"Starting a Retail Pharmacy Business from Scratch - PDF - PDF"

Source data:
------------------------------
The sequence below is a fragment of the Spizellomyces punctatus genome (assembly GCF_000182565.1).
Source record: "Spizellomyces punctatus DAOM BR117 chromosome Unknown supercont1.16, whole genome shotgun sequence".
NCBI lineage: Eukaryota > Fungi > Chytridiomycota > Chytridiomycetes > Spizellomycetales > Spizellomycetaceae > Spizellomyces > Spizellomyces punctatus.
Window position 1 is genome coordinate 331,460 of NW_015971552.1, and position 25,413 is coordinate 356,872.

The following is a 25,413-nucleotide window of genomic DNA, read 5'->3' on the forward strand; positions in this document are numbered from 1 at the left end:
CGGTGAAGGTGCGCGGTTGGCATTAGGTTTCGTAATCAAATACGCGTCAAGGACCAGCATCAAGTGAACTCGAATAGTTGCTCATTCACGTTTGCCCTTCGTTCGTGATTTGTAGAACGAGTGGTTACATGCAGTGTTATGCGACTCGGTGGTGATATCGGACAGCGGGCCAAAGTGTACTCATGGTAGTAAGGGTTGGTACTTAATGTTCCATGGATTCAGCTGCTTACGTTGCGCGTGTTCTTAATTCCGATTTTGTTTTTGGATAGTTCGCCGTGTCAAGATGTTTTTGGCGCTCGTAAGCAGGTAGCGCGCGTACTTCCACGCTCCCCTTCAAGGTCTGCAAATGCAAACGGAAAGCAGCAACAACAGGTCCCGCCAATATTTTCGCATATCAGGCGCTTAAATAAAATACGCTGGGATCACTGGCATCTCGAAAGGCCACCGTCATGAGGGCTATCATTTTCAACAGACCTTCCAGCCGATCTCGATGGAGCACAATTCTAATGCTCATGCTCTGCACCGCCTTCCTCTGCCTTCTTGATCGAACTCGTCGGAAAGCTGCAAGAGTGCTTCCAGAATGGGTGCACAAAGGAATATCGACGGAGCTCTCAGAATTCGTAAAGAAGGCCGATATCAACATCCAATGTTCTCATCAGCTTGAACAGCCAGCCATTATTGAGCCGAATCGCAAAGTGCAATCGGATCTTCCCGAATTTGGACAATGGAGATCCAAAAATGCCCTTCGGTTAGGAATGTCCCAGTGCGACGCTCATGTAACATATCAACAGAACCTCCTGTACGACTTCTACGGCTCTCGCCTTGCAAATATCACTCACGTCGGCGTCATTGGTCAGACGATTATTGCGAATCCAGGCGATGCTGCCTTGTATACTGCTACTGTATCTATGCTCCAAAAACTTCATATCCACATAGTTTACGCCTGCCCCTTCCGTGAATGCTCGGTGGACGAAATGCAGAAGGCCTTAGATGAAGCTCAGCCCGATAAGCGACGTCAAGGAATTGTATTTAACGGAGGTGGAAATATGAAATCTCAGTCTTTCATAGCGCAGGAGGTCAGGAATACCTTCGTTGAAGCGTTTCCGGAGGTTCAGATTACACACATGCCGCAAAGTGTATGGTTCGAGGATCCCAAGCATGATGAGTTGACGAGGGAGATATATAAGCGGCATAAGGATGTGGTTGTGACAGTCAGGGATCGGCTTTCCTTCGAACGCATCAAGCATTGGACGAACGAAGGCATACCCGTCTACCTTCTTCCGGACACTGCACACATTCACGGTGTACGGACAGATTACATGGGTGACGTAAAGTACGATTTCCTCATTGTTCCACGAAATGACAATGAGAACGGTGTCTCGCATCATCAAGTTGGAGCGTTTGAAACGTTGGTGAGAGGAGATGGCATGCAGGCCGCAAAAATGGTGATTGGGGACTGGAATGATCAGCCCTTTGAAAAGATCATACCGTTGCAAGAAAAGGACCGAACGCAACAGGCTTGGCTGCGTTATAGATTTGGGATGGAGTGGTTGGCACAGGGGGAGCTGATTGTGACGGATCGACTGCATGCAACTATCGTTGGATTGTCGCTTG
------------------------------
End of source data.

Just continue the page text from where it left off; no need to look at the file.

Feature McKesson and IPC Independent Pharmacy Trusting relationship beneﬁts independent pharmacies Cooperative by Nicole M. Martin IPC started 25 years ago as a coopera- tive of seventy independent pharmacies in Dane County, Wisconsin. Initially fo- cused on Dane County, IPC expanded to include pharmacies across Wisconsin. The program has expanded over the years, and IPC now serves pharmacies or more than 20 years, two projects with Six Sigma. The phar- in all ﬁfty states. McKesson and the In- macy expertise of IPC and the data of dependent Pharmacy Co- McKesson will deliver better buying deci- IPC is a member-owned organiza- tion; all proﬁts and beneﬁts go back operative, Inc (IPC) have sions to the customer,” states Bill Hamik, to the respective members based on been working together to senior vice president of McKesson. “The patronage. beneﬁt independent commu- work couldn’t have been done indepen- nity pharmacies. Ten years ago, McKesson dently, but by working together, we can To assist independent pharmacies and IPC began the Community Pharmacy help the stores. We both worked together in managing the business end of Commitment Program, providing fund- and we both shared our expertise and data pharmacy, IPC has taken some of the ing to state pharmacy organizations in to bring value to the stores that indepen- responsibility in-house to a staff of professionals to utilize economies of support of activities and lobbying eﬀorts dent pharmacies would not have the time, scale. Pharmacists can focus on the that in turn, beneﬁt community pharma- expertise, or data to do.” professional side of practice and depend cies. Both IPC and McKesson have an upon IPC and McKesson to take care IPC began nearly 25 years ago in Wis- ongoing relationship with PSW as well. of the business end. One of the main consin. As a member-owned company, Through the Community Pharmacy functions of IPC is making business all proﬁts and beneﬁts go back to the Commitment Program (CPC), PSW is decisions regarding generics. With a members based on patronage. Initially, granted money to use on behalf of IPC/ staff of four pharmacists and supporting IPC was composed of approximately 70 McKesson customers. PSW uses the funds technology, IPC can assist pharmacists pharmacies around Dane County. It ex- for lobbying eﬀorts, educational confer- by making decisions on their behalf with panded statewide, then across the nation. ences, and other programs of interest to product pricing and availability. IPC has member pharmacies in all 50 IPC members. WWW.IPCRX.COM states. McKesson has been the wholesaler The collaboration among the three for IPC since the cooperative’s inception. organizations is successful because “we’ve Nearly 85% of McKesson’s independent developed a dialog and relationship, a customers are IPC members. Three years meaningful one, between the members of McKesson ago, IPC signed a ten-year exclusive sup- the organizations,” states Chris Decker. “It McKesson Corporation is a multifaceted ply agreement with McKesson. “We have allows issues and opportunities to be ad- business, providing services to pharma- a high level of conﬁdence in the relation- dressed that otherwise would be diﬃcult cies, health care providers, and health ship with McKesson,” states Steve Nie- to address.” Niebauer adds, “The invest- care payors. Pharmacy services include bauer, president of IPC. ment we have made in PSW has been pharmaceutical distribution, repackag- In addition to supplying member phar- returned to us many times over. That’s ing of bulk pharmaceuticals, electronic order-entry systems, pharmacy admin- macies, IPC and McKesson are looking through their [PSW’s] eﬀorts on behalf istration systems, automated robotics, to expand the services they oﬀer. “We’re of IPC members and all pharmacists in and automated cabinets for storing, trying to evolve other characteristics that Wisconsin.” dispensing, and tracking commonly member pharmacies don’t have yet, or Hamik states, “Large companies like used medications. provide services that members cannot pro- McKesson have to be in sync when issues vide for themselves,” states Niebauer. “We arise that aﬀect the distributor, the buying McKesson customers include more than feel that there is a tremendous amount of group or the independent and small chain 25,000 retail and 5,000 health systems pharmacies nationwide. Customers in- data that we can facilitate managing that owners. The relationships help foster an clude large national chains, community stores cannot do for themselves. We can environment that keeps everyone up on pharmacies, and hospital pharmacies, help members make better business deci- what is going on in the pharmacy arena in as well as outpatient clinics. sions when it comes to purchasing. Our Wisconsin.” 3,500 individual members could not do The CPC began in 1996 to provide as- WWW.MCKESSON.COM this alone. But systems-wise, we could do sistance to pharmacy organizations that this on behalf of 3,500 stores.” worked on behalf of community pharma- “McKesson and IPC have partnered in cies. Small pharmacies seldom have the 26 JPSW March/April 2005 time or resources that larger organizations about relationships. At the end of the day, for our customers and PSW provides it, have. The leaders of IPC and McKesson if you ask a customer why they work with from a professional standpoint, for all of felt it was important to support groups their particular wholesaler, it’s probably Wisconsin’s pharmacies.” ● that already had programs established, the relationship with the sales rep or the such as PSW. “It’s better strategically and company. But when you get to the bot- Nicole Martin is a 3rd-year PharmD student at likely more successful to support the or- tom line of the IPC/McKesson scenario, the UW School of Pharmacy. She is completing ganizations that are currently designed to you have pharmacists looking out for an independent study project exploring phar- do that, instead of starting from scratch,” pharmacists. IPC provides that service macy journalism. states Decker. The programs and services that PSW is enabled to provide are as diverse as the members served. The funding provided through the CPC program enables PSW to dedicate and employ staﬀ to work on Medication management: A unique the areas vital to the IPC member and perspective of pharmacy practice McKesson customer. Those activities ben- by David A. Ehlert, PharmD eﬁt other pharmacists as well, but that’s OK with the group. The organizational leaders follow the theory, “a rising tide am pleased to have been invited to share with the readers of JPSW my somewhat ﬂoats all boats.” PSW receives ﬁnancial unusual pharmacy practice. Before I explain what I do, I thought it would be support from other pharmacy wholesalers helpful to describe the path that led to my current position. as well, but not nearly to the same de- I graduated from UW-Madison with my post-baccalaureate Doctor of Pharmacy gree as McKesson and IPC. That’s partly degree in May of 1999. Upon graduation, I completed a pharmacy practice residency at because these companies are the market St. Luke’s Medical Center (Aurora Health Care) in Milwaukee. At the ASHP Midyear leaders in Wisconsin, but Decker quickly Clinical Meeting in December of 1999, I learned of a relatively new specialty residency adds that PSW would welcome and uti- program in pharmacy management. After many discussions with the program co-direc- lize similar support from others. “As an tors and after careful consideration of my options, I decided to pursue this specialty association, PSW’s activities are only lim- residency. The ﬁrst six months of my training were on-site at the UW Hospital and ited by the resources available. The more Clinics, while the second half of the year was devoted to working on McKesson Medi- resources, the more we can do.” PSW has cation Management (MMM) projects at the corporate taken an active role in government af- McKesson and ﬁeld level. The program provided an opportunity to fairs that impact pharmacy. The current develop both drug use policy and medication use process focus is on the Governor’s proposed state Medication management skills within an integrated health system as budget, which would dramatically reduce Management well as a corporate pharmacy practice setting. reimbursement for state-funded programs provides Upon completion of my residency, I decided to stay on with McKesson Medication Management in a leadership and have a negative impact on pharmacy practice across the state. And, although services that development program. This program was structured such critically important, the state budget is range from that I would gain exposure to the diﬀerent facets of the just one of many legislative issues being business unit. I spent nine months with our new business addressed by the organization. consulting and due diligence team as a new business transition spe- PSW has also been a continuing pres- to full cialist, and another nine months with our implementation ence in the patient safety improvement arena, working with many other profes- implementation specialist. In January outsourcing of team as an the role of director of clinical services. of 2003, I accepted In June sional and patient advocacy groups to de- the pharmacy of 2004, I was promoted to vice president of clinical ser- sign practices that would reduce medical department. vices within McKesson Medication Management. errors. Quality improvement, practice de- velopment, and payment for performance WHAT IS MCKESSON MEDICATION MANAGEMENT? are each priority areas of activity for PSW McKesson Medication Management (MMM) is a relatively small business unit within that also relate to the patient safety initia- the McKesson Corporation. The McKesson Corporation has annual revenues that ex- tive. Improving medication use is the bot- ceed $69 billion making it the 16th largest industrial company in the United States. tom line objective. The McKesson Corporation is best known for its role as a drug wholesaler, but is also “Without the support of IPC/ well known for many of its pharmacy automation products (e.g., ROBOT-Rx™, Acu- McKesson, we would not be able to do Dose™, Baker Cells®) and information systems (e.g., Horizon Meds Manager™, Phar- what we do as an organization,” said maserv®). MMM provides pharmacy management services that range from consulting Decker, “and Wisconsin pharmacies are to full outsourcing of the pharmacy department. The majority of these services target the better for the collaboration.” acute care, but the company also has services geared toward retail pharmacy as well as Hamik states, “This business is really pharmacy services in outpatient and alternate care settings such as prisons and mental March/April 2005 JPSW 27 health facilities. McKesson Medication near misses that precipitate medication ment, 2) clinical program implementation Management manages pharmacy facili- safety concerns and cause the hospital to and operationalization, and 3) drug spend ties throughout the United States as well seek the expertise of a pharmacy manage- (and related data) tracking and trending. as in Canada and Puerto Rico. Although ment provider to design a medication use While I have been in this role, I have MMM’s corporate headquarters are in a strategy that improves medication safety. helped to expand the company’s focus and suburb of Minneapolis, the majority of In other cases, hospitals may utilize a investment in program development and employees live and work throughout the pharmacy management company to assist data tracking and trending. United States. with an impending visit from the Joint Our approach with clinical program Commission on Accreditation of Health- development is to create standardized WHY WOULD A HOSPITAL care Organizations (JCAHO) or the state programs and toolkits that help the sites OUTSOURCE ITS PHARMACY? board of health. we manage deliver safe and eﬀective medi- Approximately 10-12% of the estimated cation use. We have two broad categories 6,000 acute care hospitals in the United COMMON MYTHS OF PHARMACY of programs and toolkits: 1) pharmacy States outsource their pharmacy services. OUTSOURCING practice standards and 2) medication uti- In the past few years, there has been One of the common myths of pharmacy lization and safety toolkits. The pharmacy a trend toward larger hospital systems outsourcing is that McKesson Medica- practice standards are designed to ensure exploring full or partial outsourcing of tion Management (or Cardinal Pharmacy a mandatory level of practice across the their pharmacy services. Other pharmacy Management) only uses McKesson (or sites that we manage. The pharmacy prac- management providers include Cardinal Cardinal) technology in the hospitals that tice standards are focused on two broad Pharmacy Management (formerly Owen they manage. In reality, MMM and other domains: 1) high-risk patients (e.g., pe- Healthcare), CompleteRx, Comprehen- pharmacy management diatrics, geriatrics) and sive Pharmacy Services, and Pharmacy companies have to be ad- Approximately high-risk medications Systems, Inc. ept at optimizing a wide (e.g., parenteral nutri- The speciﬁc reasons for outsourcing a variety of pharmacy auto- 10-12% of the tion, chemotherapy). pharmacy department vary by hospital mation products and phar- estimated 6,000 The medication utiliza- (or other practice setting), but often stem macy information systems. acute care tion and safety toolkits from concerns in one or more of the fol- Often, a hospital’s decision include policies and lowing areas: 1) pharmacy leadership, to outsource all or part of hospitals in the procedures, drug use 2) escalating drug costs, 3) labor short- the pharmacy management United States guidelines, medication ages, 4) inadequate clinical programs, 5) services is completely inde- use evaluation crite- medication safety, and 6) regulatory or pendent from the decisions outsource ria, literature reviews, accreditation issues. Hospital executives related to pharmacy auto- their pharmacy order forms and other information designed may perceive that the pharmacy has in- suﬃcient leadership to ensure a safe and mation and technology. Another myth is that services. to ensure appropriate eﬃcient medication use process within the pharmacy management medication use by ther- health system. Escalating drug costs and companies bring in all new staﬀ to run apeutic category as well as disease state. pharmacy labor costs are another reason the pharmacy. In some cases, I have en- The operations of MMM are organized why hospital executives may consider countered the perception that pharmacy by regions. The regions are organized outsourcing their pharmacy department. management companies are like a ﬁre based on multiple factors including geog- Pharmacy management companies are department with a team of ﬁre ﬁghters raphy, bed size, type of practice setting, often viewed as a means to mitigate drug (or pharmacy staﬀ) waiting at the ﬁre etc. Each region is supported by a regional inﬂation, achieve predictability in cost house for the alarm to sound. Although vice president, a regional clinical coordi- structure, and minimize ﬁnancial risk. we do have interim staﬀ and other project nator, a regional director of ﬁnance, and a Outsourcing the pharmacy department is managers who are dispatched to respond regional human resources manager. Each a strategy that can be employed by hospi- to various “ﬁre alarms,” we do not have of the regional clinical coordinators re- tals faced with labor shortages and staﬃng entire pharmacy departments that can ports to me. The regional clinical coordi- crises. The ability to recruit on a national be sent in to a new account. Instead the nators work with each of the sites in their level may be an advantage to hospitals lo- pharmacy employees (pharmacists, tech- region to establish a clinical action plan cated in rural areas and other hard to staﬀ nicians, and pharmacy management) at for implementing and operationalizing locations. Inadequate clinical programs the site frequently become employees of a variety of clinical and drug utilization are another reason why a hospital may McKesson Medication Management. initiatives. choose to outsource. Pharmacy manage- Just as it is throughout pharmacy prac- ment companies can provide clinical MY ROLE tice, it is essential for MMM to be able programs and drug utilization initiatives As the vice president of clinical services, to document and quantify the impact of that a smaller hospital may otherwise be I oversee the corporate clinical services pharmacists. MMM is in the process of unable to provide. In other cases, hospi- team. My team is responsible for three implementing a system that will allow tals will have had sentinel events and/or main areas: 1) clinical program develop- standardized intervention and medica- 28 JPSW March/April 2005 tion occurrence tracking across all of the sites that MMM manages. This system will allow us to generate reports and track Hospital Medication Safety and trend these metrics across each of our Self Assessment Reports sites. It is also critical to be able to have data systems in place that help identify Improved in Virtually Every Category drug spend trends and to be able to es- America’s hospitals are making important improvements in the crucial area of medica- tablish the etiology of various drug spend tion safety practices according to recently released data from a survey developed by the trends. MMM has also invested in vari- Institute for Safe Medication Practices (ISMP). Results from the ISMP’s 2004 Medication ous data sets to help us better categorize Safety Self Assessment® show signiﬁcant advances in many safety practices, when and identify adverse drug spend trends by compared to the initial assessment, which was completed in 2000. therapeutic category. The self assessments, conducted by ISMP in partnership with the Health Research Because I have a national role, I spend and Educational Trust (HRET) and the American Hospital Association (AHA) through a great deal of time traveling across the a grant by the Commonwealth Fund, allow U.S. hospitals to gauge their use of nearly country. Although I am a preferred travel- 200 practices that most signiﬁcantly inﬂuence safe medication use and compare their er with a number of airlines, hotel chains, current systems and practices to similar hospitals nationwide. More than 1,600 hospitals and rental car agencies, the frequent ﬂier participated in the 2004 assessment, many of which were able to chart their progress miles and other traveler perks are no sub- over the last four years by comparing results with their responses to the 2000 survey. stitute for being home and spending time The largest changes in medication safety have occurred in the areas of quality pro- with family and friends. Despite the trials cesses and risk management, drug order communication, staff education, and patient and tribulations of being a “frequent ﬂier,” education. I do ﬁnd that my job is very professionally satisfying. The ability to meet pharmacy Quality Processes and Risk Management practice advocates and other profession- Comparison of 2000 and 2004 data reveals a 43% increase in non-punitive, system-based als from around the country, Canada, approaches to error reduction, including providing positive incentives for error reporting and incorporating speciﬁc medication safety objectives in strategic plans. Preliminary and Puerto Rico has proven to be very data in this area also shows a 29% increase from 2000 scores in practitioners’ ability rewarding. I have also been very fortunate to detect, report, and analyze errors, and in the use of redundancies and independent to have multiple individuals serve as men- double-checks to detect and correct serious errors before they reach patients. tors. The active role that they have taken in my professional and personal growth Methods of Communicating Drug Orders has inﬂuenced me greatly. The part of my Methods of communicating drug orders is another area of signiﬁcant improvement when job that I enjoy the most is the ability to compared to the 2000 self assessment. The 2004 self assessment results show a 30% impact the profession of pharmacy on a increase in implementation of standardized automated methods of communication, including linking computer systems with pharmacies, establishing lists of error-prone broad scale. I believe that companies like drug abbreviations, and following speciﬁc policies for verbal or telephone medication McKesson Medication Management are orders. uniquely poised to aﬀect the practice of pharmacy by implementing the vision ad- Patient Education vocated by various pharmacy leaders and There was a 23% increase over the last ﬁve years in the category of patient educa- professional organizations (e.g., American tion—patients being involved as active partners in their hospital care by being provided Society of Health-System Pharmacists, with information about their medications and ways to prevent errors. Hospitals indicated that more patients are being encouraged to ask questions about their medications and American Pharmaceutical Association). ● are being provided with written, up-to-date information about critical drugs prescribed at discharge. Other Data Highlights In addition, the self assessment revealed a 29% improvement from 2000 in efforts to minimize problems with look/sound-alike drugs. Survey items queried to what extent hospitals were regularly reviewing current medical literature to identify potential problems, implementing computer alerts for problematic drug names and using auxiliary warnings or other label enhancements. Preliminary comparative national data for the 2004 self assessment is now available to participating hospitals. Organizations that submitted data can access preliminary reports online through www.ismp.org with the same secure password they used during the submission process. An article with complete survey ﬁndings will be submitted for publication in 2005. Released February 1, 2005 by the Institute for Safe Medication Practices. March/April 2005 JPSW 29